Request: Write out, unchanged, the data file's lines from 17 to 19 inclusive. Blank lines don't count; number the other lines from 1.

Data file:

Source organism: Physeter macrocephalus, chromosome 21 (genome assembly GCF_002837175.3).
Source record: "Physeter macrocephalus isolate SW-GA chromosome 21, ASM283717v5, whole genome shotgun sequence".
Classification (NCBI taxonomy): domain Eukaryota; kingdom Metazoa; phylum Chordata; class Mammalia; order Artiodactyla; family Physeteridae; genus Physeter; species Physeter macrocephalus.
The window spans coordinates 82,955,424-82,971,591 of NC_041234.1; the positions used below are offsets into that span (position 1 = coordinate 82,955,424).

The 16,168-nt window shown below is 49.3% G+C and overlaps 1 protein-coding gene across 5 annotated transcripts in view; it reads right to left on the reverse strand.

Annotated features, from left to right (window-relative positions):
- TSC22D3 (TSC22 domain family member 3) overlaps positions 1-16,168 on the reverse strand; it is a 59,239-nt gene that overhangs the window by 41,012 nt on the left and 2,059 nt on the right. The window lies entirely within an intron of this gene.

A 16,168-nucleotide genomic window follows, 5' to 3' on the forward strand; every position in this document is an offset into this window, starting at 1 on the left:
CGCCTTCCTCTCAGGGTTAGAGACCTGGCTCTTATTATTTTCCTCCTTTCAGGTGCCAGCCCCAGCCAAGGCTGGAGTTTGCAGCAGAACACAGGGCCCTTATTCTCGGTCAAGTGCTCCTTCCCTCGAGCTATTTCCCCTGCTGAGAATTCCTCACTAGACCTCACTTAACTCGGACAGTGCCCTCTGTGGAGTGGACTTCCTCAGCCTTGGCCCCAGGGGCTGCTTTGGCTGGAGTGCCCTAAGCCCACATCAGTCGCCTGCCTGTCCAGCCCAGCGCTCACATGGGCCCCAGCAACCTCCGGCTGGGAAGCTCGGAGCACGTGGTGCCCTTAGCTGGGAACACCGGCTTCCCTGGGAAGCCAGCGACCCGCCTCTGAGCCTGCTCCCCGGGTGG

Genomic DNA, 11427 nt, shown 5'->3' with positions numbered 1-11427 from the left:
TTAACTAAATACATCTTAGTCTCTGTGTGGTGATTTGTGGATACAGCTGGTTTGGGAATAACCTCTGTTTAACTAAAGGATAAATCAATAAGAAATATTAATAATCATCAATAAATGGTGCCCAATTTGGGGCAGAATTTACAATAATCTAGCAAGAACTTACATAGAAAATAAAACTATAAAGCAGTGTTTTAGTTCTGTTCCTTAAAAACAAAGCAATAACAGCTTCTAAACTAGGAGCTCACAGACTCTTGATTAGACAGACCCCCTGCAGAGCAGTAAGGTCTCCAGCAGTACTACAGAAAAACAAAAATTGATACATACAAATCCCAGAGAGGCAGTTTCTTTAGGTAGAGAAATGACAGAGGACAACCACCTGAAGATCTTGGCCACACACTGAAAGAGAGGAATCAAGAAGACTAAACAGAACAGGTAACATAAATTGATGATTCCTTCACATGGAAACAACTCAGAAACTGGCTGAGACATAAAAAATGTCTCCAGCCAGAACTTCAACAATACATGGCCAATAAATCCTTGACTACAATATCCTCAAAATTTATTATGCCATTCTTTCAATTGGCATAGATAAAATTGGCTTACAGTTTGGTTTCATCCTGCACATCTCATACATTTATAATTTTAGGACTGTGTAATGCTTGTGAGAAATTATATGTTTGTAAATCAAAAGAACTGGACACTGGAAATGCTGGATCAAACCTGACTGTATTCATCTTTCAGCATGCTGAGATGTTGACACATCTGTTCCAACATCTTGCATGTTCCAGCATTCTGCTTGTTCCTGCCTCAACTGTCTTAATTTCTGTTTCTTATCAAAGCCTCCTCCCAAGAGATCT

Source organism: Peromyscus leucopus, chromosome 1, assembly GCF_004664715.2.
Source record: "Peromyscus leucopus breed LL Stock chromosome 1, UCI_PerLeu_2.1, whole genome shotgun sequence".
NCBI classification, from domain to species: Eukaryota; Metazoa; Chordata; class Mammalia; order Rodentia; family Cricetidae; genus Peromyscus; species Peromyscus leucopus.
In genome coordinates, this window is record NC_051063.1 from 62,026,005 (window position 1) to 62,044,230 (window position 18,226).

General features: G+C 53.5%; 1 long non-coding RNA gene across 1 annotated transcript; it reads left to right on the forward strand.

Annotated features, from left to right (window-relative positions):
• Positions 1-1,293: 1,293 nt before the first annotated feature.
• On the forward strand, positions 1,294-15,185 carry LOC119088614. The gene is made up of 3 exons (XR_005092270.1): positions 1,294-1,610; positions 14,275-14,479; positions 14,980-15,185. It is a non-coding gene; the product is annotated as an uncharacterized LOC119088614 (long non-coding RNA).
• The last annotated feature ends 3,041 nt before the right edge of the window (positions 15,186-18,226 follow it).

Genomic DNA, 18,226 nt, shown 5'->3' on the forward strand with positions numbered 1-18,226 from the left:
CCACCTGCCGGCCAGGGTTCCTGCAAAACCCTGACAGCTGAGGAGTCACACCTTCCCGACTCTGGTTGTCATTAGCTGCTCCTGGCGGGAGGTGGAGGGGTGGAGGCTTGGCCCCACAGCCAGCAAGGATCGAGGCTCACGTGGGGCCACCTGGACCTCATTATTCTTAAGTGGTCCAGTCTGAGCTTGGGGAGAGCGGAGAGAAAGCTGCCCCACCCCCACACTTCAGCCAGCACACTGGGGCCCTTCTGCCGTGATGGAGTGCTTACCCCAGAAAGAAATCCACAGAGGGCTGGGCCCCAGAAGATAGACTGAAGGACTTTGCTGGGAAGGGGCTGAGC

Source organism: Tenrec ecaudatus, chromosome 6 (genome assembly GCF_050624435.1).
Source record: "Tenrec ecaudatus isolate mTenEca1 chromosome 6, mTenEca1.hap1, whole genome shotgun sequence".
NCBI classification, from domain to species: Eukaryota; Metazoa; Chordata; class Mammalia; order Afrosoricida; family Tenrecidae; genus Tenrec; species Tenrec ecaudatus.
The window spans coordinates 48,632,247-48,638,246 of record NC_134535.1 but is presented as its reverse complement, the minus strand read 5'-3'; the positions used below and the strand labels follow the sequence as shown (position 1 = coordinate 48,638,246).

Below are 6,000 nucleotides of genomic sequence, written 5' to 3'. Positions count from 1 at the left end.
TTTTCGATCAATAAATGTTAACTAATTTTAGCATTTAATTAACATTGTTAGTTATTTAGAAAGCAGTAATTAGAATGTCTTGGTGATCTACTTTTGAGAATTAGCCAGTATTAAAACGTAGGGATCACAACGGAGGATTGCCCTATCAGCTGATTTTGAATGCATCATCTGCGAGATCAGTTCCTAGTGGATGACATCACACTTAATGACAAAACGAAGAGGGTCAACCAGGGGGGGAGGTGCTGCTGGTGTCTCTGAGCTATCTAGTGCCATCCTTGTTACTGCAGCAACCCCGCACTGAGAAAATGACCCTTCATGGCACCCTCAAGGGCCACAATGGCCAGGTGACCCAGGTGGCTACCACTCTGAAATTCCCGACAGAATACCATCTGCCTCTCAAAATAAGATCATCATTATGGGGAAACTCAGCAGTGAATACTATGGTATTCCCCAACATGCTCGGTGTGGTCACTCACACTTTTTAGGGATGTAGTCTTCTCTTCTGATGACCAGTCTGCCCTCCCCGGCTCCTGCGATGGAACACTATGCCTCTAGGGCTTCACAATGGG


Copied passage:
Annotated features, from left to right (window-relative positions):
• Positions 1-1,293: 1,293 nt before the first annotated feature.
• On the forward strand, positions 1,294-15,185 carry LOC119088614. The gene is made up of 3 exons (XR_005092270.1): positions 1,294-1,610; positions 14,275-14,479; positions 14,980-15,185. It is a non-coding gene; the product is annotated as an uncharacterized LOC119088614 (long non-coding RNA).